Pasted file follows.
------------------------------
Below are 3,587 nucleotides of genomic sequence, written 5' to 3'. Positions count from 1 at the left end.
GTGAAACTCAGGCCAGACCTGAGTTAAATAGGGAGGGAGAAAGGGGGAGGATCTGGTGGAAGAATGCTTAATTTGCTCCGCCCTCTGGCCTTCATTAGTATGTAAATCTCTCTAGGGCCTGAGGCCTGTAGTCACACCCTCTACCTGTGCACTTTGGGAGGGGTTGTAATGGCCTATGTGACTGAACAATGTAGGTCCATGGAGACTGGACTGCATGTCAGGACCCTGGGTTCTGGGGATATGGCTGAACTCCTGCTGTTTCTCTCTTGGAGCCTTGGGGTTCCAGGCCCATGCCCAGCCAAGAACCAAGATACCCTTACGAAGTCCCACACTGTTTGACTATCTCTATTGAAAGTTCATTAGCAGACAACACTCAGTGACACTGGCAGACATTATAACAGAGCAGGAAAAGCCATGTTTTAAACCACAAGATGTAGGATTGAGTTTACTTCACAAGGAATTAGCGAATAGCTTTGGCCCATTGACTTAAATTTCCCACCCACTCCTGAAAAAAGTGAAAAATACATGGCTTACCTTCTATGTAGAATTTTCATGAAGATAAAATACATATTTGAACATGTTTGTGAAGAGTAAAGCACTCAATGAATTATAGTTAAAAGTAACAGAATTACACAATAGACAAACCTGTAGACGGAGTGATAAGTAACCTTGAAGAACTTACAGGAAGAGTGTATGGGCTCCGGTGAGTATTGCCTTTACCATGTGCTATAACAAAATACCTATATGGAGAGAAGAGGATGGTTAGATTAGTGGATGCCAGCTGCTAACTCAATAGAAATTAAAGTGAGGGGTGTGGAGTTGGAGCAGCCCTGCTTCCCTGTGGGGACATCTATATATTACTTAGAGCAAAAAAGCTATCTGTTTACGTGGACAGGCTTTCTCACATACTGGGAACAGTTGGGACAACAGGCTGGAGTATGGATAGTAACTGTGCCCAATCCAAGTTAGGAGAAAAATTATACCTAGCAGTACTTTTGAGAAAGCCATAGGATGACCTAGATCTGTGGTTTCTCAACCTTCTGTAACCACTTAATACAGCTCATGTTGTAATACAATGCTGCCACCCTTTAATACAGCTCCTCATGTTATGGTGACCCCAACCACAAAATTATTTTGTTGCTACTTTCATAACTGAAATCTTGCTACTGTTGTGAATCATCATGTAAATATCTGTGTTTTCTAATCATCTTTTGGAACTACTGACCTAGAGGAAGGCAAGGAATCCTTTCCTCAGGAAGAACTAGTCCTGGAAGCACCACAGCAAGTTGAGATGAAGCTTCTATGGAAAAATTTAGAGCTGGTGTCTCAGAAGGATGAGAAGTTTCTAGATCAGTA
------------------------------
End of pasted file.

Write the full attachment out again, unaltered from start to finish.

Below are 3,587 nucleotides of genomic sequence, written 5' to 3'. Positions count from 1 at the left end.
GTGAAACTCAGGCCAGACCTGAGTTAAATAGGGAGGGAGAAAGGGGGAGGATCTGGTGGAAGAATGCTTAATTTGCTCCGCCCTCTGGCCTTCATTAGTATGTAAATCTCTCTAGGGCCTGAGGCCTGTAGTCACACCCTCTACCTGTGCACTTTGGGAGGGGTTGTAATGGCCTATGTGACTGAACAATGTAGGTCCATGGAGACTGGACTGCATGTCAGGACCCTGGGTTCTGGGGATATGGCTGAACTCCTGCTGTTTCTCTCTTGGAGCCTTGGGGTTCCAGGCCCATGCCCAGCCAAGAACCAAGATACCCTTACGAAGTCCCACACTGTTTGACTATCTCTATTGAAAGTTCATTAGCAGACAACACTCAGTGACACTGGCAGACATTATAACAGAGCAGGAAAAGCCATGTTTTAAACCACAAGATGTAGGATTGAGTTTACTTCACAAGGAATTAGCGAATAGCTTTGGCCCATTGACTTAAATTTCCCACCCACTCCTGAAAAAAGTGAAAAATACATGGCTTACCTTCTATGTAGAATTTTCATGAAGATAAAATACATATTTGAACATGTTTGTGAAGAGTAAAGCACTCAATGAATTATAGTTAAAAGTAACAGAATTACACAATAGACAAACCTGTAGACGGAGTGATAAGTAACCTTGAAGAACTTACAGGAAGAGTGTATGGGCTCCGGTGAGTATTGCCTTTACCATGTGCTATAACAAAATACCTATATGGAGAGAAGAGGATGGTTAGATTAGTGGATGCCAGCTGCTAACTCAATAGAAATTAAAGTGAGGGGTGTGGAGTTGGAGCAGCCCTGCTTCCCTGTGGGGACATCTATATATTACTTAGAGCAAAAAAGCTATCTGTTTACGTGGACAGGCTTTCTCACATACTGGGAACAGTTGGGACAACAGGCTGGAGTATGGATAGTAACTGTGCCCAATCCAAGTTAGGAGAAAAATTATACCTAGCAGTACTTTTGAGAAAGCCATAGGATGACCTAGATCTGTGGTTTCTCAACCTTCTGTAACCACTTAATACAGCTCATGTTGTAATACAATGCTGCCACCCTTTAATACAGCTCCTCATGTTATGGTGACCCCAACCACAAAATTATTTTGTTGCTACTTTCATAACTGAAATCTTGCTACTGTTGTGAATCATCATGTAAATATCTGTGTTTTCTAATCATCTTTTGGAACTACTGACCTAGAGGAAGGCAAGGAATCCTTTCCTCAGGAAGAACTAGTCCTGGAAGCACCACAGCAAGTTGAGATGAAGCTTCTATGGAAAAATTTAGAGCTGGTGTCTCAGAAGGATGAGAAGTTTCTAGATCAGTA